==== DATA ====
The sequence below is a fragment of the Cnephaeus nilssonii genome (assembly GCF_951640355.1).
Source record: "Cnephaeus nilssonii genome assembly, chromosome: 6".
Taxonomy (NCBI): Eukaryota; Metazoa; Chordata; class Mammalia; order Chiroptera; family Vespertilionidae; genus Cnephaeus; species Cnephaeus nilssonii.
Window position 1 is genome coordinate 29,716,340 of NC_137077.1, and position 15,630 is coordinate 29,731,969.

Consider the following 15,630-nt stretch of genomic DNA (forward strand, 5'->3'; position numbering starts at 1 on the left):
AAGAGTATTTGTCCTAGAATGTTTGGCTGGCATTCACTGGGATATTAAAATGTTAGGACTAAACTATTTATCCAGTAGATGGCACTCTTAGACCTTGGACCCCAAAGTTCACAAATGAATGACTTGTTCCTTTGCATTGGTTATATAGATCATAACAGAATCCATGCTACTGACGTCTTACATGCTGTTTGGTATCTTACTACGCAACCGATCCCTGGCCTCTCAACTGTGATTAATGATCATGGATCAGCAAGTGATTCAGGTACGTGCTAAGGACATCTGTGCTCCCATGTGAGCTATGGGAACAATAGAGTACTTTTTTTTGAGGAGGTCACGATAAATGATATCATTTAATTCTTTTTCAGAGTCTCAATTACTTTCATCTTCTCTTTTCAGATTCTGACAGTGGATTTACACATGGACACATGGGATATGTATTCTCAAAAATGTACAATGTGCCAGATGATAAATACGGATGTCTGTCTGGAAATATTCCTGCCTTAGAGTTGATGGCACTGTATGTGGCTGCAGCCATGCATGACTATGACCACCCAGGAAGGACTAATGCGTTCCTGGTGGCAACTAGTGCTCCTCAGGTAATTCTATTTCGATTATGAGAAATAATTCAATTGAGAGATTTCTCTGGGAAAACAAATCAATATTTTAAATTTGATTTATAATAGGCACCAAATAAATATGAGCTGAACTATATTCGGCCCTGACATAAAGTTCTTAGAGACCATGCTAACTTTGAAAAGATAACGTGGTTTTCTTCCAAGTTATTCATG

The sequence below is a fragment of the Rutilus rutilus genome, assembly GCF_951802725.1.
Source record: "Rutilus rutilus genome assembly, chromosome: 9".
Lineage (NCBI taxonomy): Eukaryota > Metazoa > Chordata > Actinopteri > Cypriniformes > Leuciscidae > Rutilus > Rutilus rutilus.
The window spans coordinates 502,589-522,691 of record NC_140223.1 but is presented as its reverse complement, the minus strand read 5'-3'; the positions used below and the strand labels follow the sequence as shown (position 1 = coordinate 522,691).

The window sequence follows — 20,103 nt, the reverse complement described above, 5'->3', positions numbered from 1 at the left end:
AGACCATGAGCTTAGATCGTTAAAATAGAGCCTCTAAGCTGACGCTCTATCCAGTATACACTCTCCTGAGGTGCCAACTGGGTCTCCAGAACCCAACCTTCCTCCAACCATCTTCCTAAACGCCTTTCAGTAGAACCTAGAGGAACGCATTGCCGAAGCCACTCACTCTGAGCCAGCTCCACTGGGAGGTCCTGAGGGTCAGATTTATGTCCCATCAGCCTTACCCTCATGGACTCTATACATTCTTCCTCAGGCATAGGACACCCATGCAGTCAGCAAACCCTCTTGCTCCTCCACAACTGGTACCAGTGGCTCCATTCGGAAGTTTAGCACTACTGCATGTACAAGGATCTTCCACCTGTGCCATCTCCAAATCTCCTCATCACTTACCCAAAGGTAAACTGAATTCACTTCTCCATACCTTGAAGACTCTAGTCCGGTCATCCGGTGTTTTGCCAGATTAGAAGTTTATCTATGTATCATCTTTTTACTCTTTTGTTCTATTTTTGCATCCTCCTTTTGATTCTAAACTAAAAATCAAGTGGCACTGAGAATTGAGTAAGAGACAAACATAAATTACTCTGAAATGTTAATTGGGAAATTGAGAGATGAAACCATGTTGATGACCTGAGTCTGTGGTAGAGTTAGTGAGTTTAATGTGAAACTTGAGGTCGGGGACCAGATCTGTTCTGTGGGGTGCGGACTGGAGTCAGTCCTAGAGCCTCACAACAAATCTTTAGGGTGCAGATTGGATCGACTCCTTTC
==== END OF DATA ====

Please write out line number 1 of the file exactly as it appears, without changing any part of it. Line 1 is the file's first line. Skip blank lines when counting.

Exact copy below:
The sequence below is a fragment of the Cnephaeus nilssonii genome (assembly GCF_951640355.1).